UPDATED: Democratic candidate for Texas 23rd's District in DC for new lawmaker orientation

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WASHINGTON (Gray DC) -- Gina Ortiz Jones - the Democratic candidate seeking to unseat Texas' 23rd Congressional District held by Rep. Will Hurd (R-Texas) - is in Washington, D.C. for new lawmaker orientation this week.

Gray Television Washington News Bureau Reporter Alana Austin spotted Ortiz Jones and a staffer leaving the Courtyard by Marriott hotel Wednesday morning where new members of Congress are staying to prepare for the upcoming session.

Since election night, Hurd, the incumbent, is up by a slim margin - about 1,150 votes - in the swing district along the Southern border. Ortiz Jones says despite trailing at this point, she will be in Washington all week for meetings.

Congressmen-elect are descending on Capitol Hill this week to learn their way around the U.S. Capitol, staff up their DC and district offices, and prepare for the next steps.

The 23rd district of Texas is one of a handful of races still yet to be called due to a narrow margin between the two major party candidates. Ortiz Jones has yet to concede and is pursuing court filings over provisional ballots.

Hurd's campaign manager, Justin Hollins, released this statement: "Gina Jones attending orientation is an act of desperation that ignores the will of the voters and provides a convenient excuse to take a taxpayer-funded trip back home to Washington. She should immediately reimburse taxpayers for any expenses from this self-serving decision. Will Hurd has won this race and maintains a lead that is larger than the number of uncounted ballots in TX-23. While Gina Jones is pretending to be a new member of Congress and criticizing election officials, Will Hurd is continuing to fight for his constituents and do the job he has been elected to do three times by this district."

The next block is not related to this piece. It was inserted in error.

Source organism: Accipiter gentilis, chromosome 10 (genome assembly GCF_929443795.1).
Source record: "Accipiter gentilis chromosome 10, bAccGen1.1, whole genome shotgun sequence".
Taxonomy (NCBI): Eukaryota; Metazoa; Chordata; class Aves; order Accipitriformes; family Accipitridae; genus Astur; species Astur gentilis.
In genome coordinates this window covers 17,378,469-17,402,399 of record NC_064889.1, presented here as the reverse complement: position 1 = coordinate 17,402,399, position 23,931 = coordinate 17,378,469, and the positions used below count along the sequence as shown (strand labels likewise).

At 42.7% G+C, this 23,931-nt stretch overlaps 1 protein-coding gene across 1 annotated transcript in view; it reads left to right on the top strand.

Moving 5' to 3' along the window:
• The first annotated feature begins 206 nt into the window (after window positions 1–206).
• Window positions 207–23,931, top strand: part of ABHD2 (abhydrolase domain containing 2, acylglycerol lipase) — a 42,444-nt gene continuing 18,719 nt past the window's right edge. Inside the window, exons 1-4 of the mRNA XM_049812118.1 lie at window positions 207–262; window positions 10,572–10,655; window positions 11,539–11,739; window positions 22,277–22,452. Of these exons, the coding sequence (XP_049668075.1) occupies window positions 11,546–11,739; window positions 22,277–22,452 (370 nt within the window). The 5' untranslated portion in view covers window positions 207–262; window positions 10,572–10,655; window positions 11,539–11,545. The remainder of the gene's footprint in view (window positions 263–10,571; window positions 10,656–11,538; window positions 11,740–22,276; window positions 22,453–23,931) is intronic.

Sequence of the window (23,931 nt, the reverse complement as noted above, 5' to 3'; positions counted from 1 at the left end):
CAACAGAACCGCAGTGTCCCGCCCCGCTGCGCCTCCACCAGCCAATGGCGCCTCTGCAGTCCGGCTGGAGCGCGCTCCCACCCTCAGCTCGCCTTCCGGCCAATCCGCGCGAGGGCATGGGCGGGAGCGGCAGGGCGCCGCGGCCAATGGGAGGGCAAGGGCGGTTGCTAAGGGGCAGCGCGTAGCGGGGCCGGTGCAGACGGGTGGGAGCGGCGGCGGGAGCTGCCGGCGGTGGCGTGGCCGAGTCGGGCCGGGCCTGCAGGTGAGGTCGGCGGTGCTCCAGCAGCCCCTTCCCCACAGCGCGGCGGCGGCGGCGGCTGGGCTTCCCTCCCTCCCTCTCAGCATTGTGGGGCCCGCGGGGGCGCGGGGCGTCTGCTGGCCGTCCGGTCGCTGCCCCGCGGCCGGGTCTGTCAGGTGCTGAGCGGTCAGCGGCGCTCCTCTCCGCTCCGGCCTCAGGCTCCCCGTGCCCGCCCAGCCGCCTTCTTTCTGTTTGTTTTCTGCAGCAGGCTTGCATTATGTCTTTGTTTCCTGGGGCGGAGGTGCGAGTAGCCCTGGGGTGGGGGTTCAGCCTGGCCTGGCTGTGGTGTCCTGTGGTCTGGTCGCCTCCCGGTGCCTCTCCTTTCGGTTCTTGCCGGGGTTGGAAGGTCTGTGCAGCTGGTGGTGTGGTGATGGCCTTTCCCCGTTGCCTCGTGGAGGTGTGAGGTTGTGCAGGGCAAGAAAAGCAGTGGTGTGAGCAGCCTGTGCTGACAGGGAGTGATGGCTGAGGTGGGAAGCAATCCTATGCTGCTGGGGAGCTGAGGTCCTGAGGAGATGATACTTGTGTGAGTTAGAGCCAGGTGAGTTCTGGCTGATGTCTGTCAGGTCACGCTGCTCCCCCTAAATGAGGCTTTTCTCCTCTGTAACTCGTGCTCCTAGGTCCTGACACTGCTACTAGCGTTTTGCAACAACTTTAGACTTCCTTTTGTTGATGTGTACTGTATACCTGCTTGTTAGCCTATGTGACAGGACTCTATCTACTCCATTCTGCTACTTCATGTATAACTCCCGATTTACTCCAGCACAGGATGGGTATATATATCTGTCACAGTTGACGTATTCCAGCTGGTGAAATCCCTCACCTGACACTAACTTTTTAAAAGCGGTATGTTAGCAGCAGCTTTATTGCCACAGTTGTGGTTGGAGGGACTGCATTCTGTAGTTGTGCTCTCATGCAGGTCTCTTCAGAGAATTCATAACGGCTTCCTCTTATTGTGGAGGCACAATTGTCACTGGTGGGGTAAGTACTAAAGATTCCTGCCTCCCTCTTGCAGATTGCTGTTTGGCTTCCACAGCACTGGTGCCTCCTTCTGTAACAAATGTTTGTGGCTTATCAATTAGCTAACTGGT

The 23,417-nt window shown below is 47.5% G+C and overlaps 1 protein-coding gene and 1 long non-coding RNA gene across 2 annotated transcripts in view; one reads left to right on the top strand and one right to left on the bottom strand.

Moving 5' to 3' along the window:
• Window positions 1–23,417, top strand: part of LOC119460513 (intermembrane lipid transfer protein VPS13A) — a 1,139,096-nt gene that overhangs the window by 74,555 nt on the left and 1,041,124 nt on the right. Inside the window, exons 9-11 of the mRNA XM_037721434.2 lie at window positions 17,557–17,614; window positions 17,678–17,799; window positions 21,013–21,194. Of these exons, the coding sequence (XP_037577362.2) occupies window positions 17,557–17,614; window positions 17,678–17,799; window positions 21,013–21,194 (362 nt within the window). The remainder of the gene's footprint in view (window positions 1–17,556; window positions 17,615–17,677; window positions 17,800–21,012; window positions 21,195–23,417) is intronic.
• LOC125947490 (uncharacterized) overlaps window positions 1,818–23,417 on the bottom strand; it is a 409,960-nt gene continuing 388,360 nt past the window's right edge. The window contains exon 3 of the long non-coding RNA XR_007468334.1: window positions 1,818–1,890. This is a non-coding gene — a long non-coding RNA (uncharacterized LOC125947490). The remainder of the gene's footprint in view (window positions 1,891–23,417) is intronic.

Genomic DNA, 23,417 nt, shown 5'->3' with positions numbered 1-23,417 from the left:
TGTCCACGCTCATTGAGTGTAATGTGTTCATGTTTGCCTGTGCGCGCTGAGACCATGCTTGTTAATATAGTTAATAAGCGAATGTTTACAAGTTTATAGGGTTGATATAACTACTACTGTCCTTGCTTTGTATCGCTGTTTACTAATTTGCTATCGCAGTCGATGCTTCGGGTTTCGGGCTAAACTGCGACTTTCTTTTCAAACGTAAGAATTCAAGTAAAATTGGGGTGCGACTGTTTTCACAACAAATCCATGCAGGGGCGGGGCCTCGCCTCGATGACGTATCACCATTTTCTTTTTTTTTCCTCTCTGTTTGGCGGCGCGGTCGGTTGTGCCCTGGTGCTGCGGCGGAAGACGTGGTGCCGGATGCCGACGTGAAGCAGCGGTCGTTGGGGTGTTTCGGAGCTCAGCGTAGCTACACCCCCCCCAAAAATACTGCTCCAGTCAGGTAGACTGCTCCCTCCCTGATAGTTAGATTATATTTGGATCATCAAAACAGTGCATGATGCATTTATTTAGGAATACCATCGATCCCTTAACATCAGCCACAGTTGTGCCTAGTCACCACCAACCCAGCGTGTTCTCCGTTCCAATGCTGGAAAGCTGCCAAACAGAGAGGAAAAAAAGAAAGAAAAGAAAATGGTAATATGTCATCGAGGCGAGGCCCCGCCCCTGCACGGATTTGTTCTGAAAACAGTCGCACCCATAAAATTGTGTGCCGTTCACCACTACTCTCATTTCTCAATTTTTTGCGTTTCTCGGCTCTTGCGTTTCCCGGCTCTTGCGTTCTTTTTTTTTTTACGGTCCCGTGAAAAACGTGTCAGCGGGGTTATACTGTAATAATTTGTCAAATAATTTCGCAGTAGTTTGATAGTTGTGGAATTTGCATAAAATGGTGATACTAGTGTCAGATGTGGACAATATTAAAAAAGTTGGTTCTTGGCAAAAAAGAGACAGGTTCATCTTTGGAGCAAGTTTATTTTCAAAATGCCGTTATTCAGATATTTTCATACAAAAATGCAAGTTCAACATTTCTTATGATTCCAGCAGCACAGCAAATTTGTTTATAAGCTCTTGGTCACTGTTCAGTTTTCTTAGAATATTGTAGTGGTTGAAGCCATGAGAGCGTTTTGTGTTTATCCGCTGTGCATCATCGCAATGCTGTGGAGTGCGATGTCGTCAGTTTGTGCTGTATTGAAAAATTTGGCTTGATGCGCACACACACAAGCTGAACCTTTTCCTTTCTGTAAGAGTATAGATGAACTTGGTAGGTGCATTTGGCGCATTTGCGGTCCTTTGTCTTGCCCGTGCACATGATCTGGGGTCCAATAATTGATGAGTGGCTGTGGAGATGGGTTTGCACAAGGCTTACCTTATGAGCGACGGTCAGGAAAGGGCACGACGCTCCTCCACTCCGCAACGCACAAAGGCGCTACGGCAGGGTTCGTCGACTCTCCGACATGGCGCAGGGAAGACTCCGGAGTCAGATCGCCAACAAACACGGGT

Our DC bureau has requested formal comment from Ortiz Jones' campaign and requested interviews to follow up with both candidates. We will update this story as more information comes in.

The U.S. House of Representatives is currently headed toward Democratic control, while the U.S. Senate is expected to maintain a GOP majority.

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